Doctor say previously conjoined twin sisters from the Philippines have recovered from their surgery and are ready to go home.
Angelica and Angelina Sabuco were born connected at the chest and abdomen.
The two-year-old girls underwent a 10-hour operation at the Lucile Packard Children's Hospital at Stanford University in Palo Alto, Calif., Nov. 1.
When they leave the hospital in the next few days, they will be sitting in separate car seats for the first time in their young lives.
The twins' mother, Ginady Sabuco, said she can't wait to see them playing and walking around on their own.
"So God has always, has a purpose, has a purpose for everything. And I thank God now, because they are now, my twins are separated now. And I thank God now, with the help of our medical team," she said.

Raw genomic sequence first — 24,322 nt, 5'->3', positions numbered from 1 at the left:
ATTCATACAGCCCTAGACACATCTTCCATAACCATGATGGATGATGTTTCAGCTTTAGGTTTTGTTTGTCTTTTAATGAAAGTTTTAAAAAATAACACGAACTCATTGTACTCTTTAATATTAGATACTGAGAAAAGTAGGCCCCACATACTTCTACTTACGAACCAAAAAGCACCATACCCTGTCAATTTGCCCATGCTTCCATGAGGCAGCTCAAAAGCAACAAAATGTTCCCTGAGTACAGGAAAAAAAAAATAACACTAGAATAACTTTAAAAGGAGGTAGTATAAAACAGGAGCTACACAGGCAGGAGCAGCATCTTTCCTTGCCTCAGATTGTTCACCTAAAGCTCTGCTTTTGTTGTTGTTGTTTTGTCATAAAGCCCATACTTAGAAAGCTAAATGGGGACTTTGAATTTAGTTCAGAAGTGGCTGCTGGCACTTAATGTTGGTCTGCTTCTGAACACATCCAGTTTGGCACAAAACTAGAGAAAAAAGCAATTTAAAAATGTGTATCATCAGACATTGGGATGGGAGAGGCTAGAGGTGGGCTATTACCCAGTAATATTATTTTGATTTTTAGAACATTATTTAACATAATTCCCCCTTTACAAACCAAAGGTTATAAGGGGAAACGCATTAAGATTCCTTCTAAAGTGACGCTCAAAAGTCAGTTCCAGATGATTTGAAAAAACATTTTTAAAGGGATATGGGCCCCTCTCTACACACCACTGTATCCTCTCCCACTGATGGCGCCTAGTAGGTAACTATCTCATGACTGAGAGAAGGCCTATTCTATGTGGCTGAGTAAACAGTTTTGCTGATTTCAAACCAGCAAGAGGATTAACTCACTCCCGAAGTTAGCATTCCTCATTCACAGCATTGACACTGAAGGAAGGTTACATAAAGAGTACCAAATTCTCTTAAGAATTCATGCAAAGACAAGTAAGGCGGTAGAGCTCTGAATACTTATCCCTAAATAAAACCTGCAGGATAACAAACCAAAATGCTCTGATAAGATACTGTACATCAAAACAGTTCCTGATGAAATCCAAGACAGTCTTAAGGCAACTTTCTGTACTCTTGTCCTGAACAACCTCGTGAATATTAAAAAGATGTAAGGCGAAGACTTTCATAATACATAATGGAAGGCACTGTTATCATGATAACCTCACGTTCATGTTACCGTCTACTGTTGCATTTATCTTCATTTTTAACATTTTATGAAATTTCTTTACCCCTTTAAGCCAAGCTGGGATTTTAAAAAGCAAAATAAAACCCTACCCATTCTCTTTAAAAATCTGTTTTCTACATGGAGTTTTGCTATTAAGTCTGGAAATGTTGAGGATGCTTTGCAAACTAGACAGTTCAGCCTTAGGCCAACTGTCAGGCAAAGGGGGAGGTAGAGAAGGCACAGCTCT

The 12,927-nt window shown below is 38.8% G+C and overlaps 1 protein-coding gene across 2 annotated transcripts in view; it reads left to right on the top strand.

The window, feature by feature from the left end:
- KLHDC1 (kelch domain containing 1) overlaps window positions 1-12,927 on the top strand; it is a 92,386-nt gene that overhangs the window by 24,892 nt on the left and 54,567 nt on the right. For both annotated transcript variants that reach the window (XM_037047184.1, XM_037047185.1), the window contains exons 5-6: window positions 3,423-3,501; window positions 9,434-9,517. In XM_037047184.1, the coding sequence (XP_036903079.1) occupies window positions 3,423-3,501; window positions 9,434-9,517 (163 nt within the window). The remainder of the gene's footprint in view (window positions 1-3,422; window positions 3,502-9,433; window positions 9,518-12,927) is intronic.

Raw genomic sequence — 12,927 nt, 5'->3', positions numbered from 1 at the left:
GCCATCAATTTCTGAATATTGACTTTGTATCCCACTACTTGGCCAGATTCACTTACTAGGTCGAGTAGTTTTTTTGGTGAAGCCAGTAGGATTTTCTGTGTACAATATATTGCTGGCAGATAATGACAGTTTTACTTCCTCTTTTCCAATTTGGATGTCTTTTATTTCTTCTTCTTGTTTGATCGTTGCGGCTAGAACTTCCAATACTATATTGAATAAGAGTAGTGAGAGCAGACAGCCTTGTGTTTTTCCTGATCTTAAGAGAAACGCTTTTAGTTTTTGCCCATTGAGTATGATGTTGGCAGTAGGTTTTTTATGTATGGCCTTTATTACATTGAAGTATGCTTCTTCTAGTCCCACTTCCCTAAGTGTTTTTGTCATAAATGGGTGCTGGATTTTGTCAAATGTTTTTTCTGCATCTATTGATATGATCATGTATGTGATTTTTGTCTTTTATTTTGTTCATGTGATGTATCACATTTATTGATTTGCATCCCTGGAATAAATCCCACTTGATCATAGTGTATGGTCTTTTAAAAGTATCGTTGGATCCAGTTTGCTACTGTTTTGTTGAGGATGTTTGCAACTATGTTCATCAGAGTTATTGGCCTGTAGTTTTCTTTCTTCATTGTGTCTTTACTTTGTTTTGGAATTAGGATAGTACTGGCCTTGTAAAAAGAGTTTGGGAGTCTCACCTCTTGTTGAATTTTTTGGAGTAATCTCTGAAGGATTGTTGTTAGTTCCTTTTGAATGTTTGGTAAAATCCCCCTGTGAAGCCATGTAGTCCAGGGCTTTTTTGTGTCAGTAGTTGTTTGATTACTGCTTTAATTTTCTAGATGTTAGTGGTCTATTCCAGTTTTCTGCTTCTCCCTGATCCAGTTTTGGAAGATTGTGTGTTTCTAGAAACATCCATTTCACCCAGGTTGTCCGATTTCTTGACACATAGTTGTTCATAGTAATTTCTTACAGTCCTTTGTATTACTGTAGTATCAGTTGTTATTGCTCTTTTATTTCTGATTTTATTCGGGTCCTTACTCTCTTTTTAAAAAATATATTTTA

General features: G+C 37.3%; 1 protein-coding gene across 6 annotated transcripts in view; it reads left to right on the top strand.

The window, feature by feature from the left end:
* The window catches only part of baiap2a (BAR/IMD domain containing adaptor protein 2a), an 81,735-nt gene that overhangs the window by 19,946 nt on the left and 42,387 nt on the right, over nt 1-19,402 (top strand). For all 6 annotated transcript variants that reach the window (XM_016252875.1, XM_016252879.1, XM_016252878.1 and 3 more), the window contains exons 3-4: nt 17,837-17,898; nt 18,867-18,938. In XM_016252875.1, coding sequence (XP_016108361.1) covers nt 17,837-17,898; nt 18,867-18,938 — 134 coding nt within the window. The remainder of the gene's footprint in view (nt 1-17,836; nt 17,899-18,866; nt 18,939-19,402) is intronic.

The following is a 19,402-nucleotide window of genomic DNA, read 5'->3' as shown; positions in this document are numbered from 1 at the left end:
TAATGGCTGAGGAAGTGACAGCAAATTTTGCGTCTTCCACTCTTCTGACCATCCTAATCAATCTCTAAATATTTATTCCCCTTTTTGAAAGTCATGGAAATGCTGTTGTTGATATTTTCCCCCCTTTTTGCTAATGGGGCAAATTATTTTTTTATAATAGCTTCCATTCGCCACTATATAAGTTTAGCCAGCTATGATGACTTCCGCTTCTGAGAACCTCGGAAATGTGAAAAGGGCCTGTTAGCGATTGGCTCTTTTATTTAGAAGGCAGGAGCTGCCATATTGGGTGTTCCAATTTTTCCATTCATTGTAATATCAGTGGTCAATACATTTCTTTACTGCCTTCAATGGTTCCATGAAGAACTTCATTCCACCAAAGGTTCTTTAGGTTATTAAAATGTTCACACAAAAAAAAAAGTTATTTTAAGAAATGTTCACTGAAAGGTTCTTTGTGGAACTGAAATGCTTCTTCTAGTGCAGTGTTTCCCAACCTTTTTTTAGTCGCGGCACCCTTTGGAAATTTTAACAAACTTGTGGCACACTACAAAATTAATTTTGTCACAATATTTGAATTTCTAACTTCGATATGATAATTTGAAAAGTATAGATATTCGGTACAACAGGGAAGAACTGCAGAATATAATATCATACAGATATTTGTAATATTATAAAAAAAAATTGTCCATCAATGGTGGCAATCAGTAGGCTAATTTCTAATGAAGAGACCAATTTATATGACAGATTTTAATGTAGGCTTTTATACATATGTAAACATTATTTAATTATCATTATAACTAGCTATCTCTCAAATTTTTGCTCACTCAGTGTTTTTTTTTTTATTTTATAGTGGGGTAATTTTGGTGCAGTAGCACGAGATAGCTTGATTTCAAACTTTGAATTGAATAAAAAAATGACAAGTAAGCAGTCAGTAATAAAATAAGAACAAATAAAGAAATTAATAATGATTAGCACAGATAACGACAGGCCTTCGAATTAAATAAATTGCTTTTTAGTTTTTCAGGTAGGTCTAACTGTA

Most conjoined twins never survive pregnancy, and of those who are born, only about 25 percent will live.
"They are recovering very, very well," lead surgeon Dr. Gary Hartman said. "Our goal is to return as many children as we can to happy, healthy lives."
A team of more than 40 doctors, nurses, and hospital staff took part in the case.
It was the children's hospital's second successful separation of conjoined twins.